Born in Neath 27 years ago, Katherine’s parents were dedicated to their daughter’s blossoming talents. Her mother, Susan, ran the local Sunday school and Katherine quickly became a star performer in the church choir. Meanwhile, her retired father Selwyn dedicated himself to driving Katherine to and from endless music lessons, doing whatever it took to further her musical talents.

Her latest studio album, released November 2007, called Rejoice debuted at No.3 in the UK pop album chart, and out-sold the Spice Girls and Girls Aloud. There’s little left to prove for a woman whose special voice, winning personality and captivating smile have won her millions of fans all over the world. And she’s still only 27.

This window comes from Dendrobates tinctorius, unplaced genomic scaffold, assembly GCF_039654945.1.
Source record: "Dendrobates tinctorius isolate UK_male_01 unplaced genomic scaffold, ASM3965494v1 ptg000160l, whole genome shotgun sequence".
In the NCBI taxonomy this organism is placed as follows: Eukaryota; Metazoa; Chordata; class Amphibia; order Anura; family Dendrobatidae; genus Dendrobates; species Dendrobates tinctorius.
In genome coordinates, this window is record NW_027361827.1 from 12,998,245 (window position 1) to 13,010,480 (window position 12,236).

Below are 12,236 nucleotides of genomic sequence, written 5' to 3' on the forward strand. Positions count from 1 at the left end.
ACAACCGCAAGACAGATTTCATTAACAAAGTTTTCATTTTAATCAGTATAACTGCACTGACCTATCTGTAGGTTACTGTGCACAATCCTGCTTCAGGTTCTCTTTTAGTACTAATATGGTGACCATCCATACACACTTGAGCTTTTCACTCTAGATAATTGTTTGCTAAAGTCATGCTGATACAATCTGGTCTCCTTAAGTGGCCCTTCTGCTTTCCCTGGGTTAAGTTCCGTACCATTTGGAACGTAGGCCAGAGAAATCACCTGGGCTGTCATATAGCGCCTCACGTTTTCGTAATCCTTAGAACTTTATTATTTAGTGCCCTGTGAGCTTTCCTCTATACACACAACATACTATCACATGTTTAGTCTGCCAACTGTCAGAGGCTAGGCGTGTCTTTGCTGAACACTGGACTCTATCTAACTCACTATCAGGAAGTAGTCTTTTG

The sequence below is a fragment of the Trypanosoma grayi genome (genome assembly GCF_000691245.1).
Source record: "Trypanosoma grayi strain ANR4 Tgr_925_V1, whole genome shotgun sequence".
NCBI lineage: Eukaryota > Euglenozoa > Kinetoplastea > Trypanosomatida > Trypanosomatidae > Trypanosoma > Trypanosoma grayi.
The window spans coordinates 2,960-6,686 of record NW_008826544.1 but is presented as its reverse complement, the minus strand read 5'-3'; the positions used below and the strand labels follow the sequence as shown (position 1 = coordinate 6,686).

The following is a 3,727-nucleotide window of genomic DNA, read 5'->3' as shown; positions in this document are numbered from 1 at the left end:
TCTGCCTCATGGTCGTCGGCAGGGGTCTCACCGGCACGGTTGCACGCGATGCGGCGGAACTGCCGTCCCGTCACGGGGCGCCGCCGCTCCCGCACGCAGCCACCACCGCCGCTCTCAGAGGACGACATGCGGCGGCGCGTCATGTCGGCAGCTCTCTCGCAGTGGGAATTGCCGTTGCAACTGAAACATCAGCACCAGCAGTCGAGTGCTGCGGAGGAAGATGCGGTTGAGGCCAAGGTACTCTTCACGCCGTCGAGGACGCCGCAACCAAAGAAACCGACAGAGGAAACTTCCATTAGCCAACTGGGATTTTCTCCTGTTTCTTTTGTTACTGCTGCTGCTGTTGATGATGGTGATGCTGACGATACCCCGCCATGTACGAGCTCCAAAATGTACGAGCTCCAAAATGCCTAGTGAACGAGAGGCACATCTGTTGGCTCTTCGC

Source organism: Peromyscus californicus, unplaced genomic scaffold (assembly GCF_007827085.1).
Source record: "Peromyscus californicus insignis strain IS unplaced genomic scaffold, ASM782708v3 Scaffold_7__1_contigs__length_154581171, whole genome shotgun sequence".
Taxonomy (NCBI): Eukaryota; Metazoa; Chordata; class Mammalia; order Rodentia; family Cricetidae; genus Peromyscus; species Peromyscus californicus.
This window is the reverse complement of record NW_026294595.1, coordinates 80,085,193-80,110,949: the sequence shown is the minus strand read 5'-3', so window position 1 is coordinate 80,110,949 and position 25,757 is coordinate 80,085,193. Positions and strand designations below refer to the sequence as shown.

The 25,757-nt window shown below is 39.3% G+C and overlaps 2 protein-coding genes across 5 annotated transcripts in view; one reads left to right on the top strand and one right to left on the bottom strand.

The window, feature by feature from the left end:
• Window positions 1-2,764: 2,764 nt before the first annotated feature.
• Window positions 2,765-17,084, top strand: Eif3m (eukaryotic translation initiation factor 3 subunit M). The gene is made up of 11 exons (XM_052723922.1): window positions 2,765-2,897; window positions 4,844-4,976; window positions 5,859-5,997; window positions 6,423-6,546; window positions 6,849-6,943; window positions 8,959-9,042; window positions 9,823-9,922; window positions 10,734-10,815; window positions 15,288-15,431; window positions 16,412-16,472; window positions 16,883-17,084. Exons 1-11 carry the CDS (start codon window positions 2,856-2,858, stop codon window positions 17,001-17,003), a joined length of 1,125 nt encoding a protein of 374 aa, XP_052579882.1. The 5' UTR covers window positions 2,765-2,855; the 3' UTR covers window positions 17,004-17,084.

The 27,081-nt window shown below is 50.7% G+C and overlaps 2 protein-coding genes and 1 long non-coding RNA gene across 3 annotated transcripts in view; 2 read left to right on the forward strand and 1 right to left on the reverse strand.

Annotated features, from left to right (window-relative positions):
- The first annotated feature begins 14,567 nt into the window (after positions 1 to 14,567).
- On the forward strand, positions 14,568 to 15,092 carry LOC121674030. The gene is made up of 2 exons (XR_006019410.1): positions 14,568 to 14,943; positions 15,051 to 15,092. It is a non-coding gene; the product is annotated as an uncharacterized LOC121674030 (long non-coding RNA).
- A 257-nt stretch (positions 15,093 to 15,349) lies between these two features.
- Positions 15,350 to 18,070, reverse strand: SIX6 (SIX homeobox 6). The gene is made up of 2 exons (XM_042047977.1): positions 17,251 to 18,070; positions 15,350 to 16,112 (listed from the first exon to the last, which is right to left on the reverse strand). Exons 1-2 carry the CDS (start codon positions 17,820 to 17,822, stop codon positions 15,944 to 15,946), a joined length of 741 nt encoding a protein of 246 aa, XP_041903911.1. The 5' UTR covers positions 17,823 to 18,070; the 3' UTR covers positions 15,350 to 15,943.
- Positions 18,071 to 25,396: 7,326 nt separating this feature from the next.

It’s just five years since Katherine was a primary school teacher who got signed to the biggest record deal in classical history. Now, after four best-selling and record-breaking albums of classical tunes, hymns and arias, the former Choirgirl of the Year is starting to tackle her last remaining ambition.

With a set of songs written for her by some of the most successful songwriters and producers in the world – plus a set of stunning portraits by celebrity photographer Rankin - she’s ready to move on up into the kind of territory occupied by the likes of Celine Dion and Barbra Streisand.

“With my first four albums I’ve been trying to make more people aware of classical music, and to realise they know more classical music than they realise,” says Katherine. “It’s a natural progression to do songs written specially for me, with a big pop production. But it will still be very much me, singing songs in my style.”